Designing For Minimum Costs
While every component is designed to fulfil a unique set of operational requirements, there are a number of common principles which will reduce the time and cost of obtaining an economic component. Many of these are self-evident, but some require an understanding of the differences between moulding thermoset rubber and moulding plastics. We have utmost data on Rubber Design Standards. We have developed Electric Rubber mat in accordance with IS 15652 standards. We also have been following DIN, ISO, ASTM & IS Rubber design standards. Our rubber seal rings has been tested on AS 14000. Our Electric mats are tested up to 40 Kv on IS 15652.
If we know the applications then we can design the products at much lower possible costs. Hence effective communication can play vital role here.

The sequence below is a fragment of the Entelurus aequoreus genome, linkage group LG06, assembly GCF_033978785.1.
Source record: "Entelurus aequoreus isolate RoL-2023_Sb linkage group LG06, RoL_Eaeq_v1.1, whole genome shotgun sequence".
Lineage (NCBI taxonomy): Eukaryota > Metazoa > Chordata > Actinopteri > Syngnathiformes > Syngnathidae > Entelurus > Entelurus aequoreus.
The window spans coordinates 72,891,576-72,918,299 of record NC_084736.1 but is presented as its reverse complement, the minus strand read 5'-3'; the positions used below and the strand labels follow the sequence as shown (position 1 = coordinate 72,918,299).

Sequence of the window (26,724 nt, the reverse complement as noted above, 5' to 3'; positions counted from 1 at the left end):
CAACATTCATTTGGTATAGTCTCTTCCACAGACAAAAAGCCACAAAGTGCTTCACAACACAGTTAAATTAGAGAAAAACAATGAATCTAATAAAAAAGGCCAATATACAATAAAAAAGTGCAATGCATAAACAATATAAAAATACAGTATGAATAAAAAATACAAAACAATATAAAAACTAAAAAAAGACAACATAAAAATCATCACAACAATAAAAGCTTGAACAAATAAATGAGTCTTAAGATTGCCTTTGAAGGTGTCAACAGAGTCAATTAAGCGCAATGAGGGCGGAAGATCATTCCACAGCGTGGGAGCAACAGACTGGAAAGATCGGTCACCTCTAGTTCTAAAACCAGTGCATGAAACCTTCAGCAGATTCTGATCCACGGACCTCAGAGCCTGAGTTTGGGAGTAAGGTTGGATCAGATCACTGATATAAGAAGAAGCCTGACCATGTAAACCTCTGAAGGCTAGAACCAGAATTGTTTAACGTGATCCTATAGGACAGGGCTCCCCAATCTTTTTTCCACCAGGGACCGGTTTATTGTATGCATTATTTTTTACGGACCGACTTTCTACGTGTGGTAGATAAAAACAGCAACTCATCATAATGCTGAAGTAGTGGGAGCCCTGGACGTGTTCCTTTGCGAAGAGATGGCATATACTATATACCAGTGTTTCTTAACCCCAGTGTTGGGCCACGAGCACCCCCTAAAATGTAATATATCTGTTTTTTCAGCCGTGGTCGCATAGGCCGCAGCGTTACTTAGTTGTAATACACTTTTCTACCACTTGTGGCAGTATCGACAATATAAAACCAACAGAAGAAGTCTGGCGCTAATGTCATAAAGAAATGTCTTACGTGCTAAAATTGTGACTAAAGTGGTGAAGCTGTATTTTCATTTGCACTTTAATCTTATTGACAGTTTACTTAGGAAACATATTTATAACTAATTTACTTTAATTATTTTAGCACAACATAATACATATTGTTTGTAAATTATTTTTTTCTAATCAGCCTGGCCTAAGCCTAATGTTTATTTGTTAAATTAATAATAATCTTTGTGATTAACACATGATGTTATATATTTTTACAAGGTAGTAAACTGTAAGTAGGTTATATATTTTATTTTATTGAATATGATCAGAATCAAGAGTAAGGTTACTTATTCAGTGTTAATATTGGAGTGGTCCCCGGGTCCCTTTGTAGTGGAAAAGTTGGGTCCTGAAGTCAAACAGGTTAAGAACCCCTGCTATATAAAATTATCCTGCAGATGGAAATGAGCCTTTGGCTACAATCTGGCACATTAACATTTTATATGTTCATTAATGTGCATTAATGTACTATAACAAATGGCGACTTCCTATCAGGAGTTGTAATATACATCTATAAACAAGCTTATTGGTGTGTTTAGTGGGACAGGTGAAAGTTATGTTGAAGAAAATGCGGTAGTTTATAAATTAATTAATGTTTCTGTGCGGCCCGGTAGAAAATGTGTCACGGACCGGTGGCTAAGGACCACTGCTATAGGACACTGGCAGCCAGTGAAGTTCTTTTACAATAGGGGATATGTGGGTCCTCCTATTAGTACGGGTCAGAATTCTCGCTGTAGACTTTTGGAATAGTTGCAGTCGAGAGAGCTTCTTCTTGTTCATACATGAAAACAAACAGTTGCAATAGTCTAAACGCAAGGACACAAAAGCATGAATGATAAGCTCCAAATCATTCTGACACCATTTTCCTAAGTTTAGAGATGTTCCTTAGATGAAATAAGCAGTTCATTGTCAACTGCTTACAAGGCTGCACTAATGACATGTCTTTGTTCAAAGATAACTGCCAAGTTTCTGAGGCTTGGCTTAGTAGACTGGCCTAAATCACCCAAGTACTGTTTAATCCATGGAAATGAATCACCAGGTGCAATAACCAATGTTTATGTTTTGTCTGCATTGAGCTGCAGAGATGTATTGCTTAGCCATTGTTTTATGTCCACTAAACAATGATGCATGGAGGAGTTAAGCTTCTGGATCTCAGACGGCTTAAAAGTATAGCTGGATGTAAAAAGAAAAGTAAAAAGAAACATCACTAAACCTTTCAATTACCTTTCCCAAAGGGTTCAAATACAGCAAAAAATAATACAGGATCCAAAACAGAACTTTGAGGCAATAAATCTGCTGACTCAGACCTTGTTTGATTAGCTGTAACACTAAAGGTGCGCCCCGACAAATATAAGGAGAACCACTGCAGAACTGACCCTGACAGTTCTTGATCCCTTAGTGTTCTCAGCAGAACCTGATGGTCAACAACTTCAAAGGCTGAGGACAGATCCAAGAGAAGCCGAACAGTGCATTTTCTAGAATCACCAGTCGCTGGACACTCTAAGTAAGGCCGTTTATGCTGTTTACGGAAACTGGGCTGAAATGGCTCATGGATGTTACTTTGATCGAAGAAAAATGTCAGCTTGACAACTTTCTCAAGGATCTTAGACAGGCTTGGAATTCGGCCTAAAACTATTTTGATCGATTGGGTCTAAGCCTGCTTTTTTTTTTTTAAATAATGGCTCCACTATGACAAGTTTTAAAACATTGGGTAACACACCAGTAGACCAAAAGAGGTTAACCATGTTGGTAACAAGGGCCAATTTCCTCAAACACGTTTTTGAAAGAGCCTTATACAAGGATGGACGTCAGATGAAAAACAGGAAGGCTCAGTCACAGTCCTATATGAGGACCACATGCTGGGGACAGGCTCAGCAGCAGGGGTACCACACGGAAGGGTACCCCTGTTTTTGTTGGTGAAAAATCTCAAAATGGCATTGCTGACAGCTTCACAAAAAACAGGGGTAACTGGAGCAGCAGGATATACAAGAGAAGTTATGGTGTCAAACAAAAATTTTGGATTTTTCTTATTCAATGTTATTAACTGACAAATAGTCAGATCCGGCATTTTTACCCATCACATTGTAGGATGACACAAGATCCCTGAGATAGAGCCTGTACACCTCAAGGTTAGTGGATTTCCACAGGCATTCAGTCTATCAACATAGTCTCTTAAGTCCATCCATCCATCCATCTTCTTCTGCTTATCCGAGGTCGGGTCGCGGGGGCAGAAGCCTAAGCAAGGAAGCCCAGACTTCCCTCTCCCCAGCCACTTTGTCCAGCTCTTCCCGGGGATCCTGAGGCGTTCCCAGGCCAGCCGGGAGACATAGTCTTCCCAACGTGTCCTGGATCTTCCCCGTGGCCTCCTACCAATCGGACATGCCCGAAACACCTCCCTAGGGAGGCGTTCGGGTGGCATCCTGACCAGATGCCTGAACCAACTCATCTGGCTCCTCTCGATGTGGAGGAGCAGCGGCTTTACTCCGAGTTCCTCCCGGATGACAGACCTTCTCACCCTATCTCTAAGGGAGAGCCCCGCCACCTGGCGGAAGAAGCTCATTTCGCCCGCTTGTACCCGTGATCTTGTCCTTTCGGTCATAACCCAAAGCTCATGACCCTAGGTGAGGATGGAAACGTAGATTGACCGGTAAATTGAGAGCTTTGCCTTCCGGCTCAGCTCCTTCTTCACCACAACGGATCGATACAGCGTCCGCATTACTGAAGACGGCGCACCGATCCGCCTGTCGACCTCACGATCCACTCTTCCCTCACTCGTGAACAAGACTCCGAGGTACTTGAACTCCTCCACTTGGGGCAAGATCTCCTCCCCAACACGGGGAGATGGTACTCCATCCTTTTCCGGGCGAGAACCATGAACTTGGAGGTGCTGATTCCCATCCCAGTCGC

Producing A Specification
Designers are strongly advised to consider and record a specification covering the following points:
- What operating conditions are expected – normally and exceptionally?
- What substances will be encountered?
- What will be the likely material? (See: Selecting / Specifying Rubber)
- Will there be any movement or distortion?
- What are the price targets? Are there any tool cost constraints?
- What colour should the component be?
- What finish is required?
- What quality standards will it have to meet?
- How many are likely to be required?
- Where are tool split lines preferred and is a level of flash permissable (define width & height)?
A specification is invaluable in selecting a suitable material for trials, as well as being a sound basis for producing parts which are safe and economic by design. Over-specification may lead to the use of an expensive polymer, an inappropriate tool or unnecessarily costly processing.